Beyond being tall and left-handed, there is little similarity between Andrew Miller and Chris Sale. Obviously. But this was a diagram born out of an inside joke and the frustration of watching a classically ineffective lefty warming up for my favorite team.
As Cee Angi so eloquently explained in The Platoon Advantage yesterday, she sympathized with my plight in having to watch Miller pitch, and countered that she was taking the opposite experience, watching Chris Sale pitch for the Chicago White Sox at whatever they’re calling Comiskey Park these days.
So, of course, that led to this Venn diagram, comparing the two when there is no comparison. But I’d like to explain why, exactly, Miller gets under my skin as much as he does.
Sitting in the centerfield bleachers on Sept. 2, 2011, Cee and I sat down to watch the Red Sox host the Texas Rangers in Fenway Park. What we saw instead was Miller walk batter after batter, looking completely hapless against the defending American League champs. Watching a pitcher struggle and give up hits is a kind of failure I can tolerate, as much as any fan can tolerate watching failure. But watching a pitcher continue to miss the strike zone, to walk batters and drag the game on while sinking his team is something for which I have no patience.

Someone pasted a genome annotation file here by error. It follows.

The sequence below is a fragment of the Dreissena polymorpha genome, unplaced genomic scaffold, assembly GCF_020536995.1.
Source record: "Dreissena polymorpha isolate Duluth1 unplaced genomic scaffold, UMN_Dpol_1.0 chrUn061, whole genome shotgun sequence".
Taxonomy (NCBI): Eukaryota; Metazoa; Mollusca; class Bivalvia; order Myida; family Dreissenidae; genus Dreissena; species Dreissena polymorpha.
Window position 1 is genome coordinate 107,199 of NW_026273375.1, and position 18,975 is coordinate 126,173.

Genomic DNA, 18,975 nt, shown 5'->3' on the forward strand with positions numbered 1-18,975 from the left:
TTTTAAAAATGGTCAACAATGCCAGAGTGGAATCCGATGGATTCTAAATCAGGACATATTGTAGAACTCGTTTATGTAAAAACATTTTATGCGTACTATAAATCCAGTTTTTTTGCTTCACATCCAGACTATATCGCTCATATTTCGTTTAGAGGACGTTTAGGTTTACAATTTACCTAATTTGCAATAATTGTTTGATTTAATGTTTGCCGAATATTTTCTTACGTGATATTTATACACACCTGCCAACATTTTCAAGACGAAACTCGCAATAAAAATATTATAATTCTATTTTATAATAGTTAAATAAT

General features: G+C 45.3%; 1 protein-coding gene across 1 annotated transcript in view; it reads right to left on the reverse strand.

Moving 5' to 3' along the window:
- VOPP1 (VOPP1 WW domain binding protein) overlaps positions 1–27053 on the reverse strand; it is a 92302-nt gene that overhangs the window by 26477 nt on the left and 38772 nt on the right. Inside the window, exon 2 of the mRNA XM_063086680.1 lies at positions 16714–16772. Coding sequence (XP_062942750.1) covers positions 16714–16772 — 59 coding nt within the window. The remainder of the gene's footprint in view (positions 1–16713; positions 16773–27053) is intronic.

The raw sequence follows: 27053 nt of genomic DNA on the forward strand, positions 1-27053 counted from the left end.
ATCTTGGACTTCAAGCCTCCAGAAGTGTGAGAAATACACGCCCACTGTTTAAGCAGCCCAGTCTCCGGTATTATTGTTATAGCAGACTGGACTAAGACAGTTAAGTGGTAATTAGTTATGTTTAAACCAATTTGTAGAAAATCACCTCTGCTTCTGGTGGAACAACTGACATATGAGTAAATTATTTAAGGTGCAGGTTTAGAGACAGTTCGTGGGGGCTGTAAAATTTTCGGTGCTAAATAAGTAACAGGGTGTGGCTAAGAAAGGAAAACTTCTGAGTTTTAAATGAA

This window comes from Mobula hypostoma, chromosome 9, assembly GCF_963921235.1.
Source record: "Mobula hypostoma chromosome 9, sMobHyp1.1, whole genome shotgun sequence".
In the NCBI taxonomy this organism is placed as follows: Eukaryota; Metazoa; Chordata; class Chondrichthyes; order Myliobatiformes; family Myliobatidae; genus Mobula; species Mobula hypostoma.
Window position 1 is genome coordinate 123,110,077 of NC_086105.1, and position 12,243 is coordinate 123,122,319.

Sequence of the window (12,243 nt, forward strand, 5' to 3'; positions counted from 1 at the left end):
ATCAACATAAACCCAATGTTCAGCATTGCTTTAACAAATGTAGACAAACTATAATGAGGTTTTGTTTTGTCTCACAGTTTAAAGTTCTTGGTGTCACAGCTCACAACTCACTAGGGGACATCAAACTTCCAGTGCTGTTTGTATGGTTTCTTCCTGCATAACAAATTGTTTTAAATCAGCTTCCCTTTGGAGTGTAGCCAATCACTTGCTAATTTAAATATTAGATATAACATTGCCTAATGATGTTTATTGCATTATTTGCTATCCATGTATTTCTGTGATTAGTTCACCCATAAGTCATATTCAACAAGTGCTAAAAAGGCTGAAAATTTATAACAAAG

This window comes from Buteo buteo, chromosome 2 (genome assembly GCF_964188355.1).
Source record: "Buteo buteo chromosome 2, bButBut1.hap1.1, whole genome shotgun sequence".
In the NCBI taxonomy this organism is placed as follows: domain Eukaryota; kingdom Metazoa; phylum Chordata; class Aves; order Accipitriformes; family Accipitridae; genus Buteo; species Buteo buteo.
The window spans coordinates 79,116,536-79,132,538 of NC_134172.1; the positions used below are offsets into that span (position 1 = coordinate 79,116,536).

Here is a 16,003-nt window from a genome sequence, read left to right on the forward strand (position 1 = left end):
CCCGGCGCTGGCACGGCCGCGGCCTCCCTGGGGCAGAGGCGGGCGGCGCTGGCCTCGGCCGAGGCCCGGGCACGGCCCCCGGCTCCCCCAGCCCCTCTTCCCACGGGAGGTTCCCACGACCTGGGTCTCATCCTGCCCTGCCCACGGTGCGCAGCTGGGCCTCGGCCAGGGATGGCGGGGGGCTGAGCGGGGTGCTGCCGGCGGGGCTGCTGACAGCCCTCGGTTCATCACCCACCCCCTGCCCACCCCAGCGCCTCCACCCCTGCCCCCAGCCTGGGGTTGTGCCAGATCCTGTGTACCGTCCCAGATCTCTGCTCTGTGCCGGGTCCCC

So, there’s Miller, taking his time as he serves up ball after ball, putting Rangers on the base as slowly as he can without actually getting any outs. And there I am, sitting in my seats with a friend who had travelled a good distance to take in a night at Fenway, and we’re watching madness on the mound.
Did Andrew Miller really ruin my evening? No. I still got to hang out with my friend at the best park in the Majors, had a drink and a laugh, and went home having watched a baseball game, in the loosest sense of the word. It will also go down as the last time I ever watched Jason Varitek and Tim Wakefield play baseball, two favorites who will remain as such forever.
But that doesn’t mean I ever want to see Andrew Miller’s scraggly beard and floppy hair in a game for the Red Sox again. So in the face of improved stats and usefulness in the bullpen, whenever I see him warming up, I get mad. I don’t want to see him warming up. I don’t want to see him in a game. In that healthy sports sense, I hate Andrew Miller.
It rails against logic and evidence, but what’s a little irrationality but a part of the fan experience?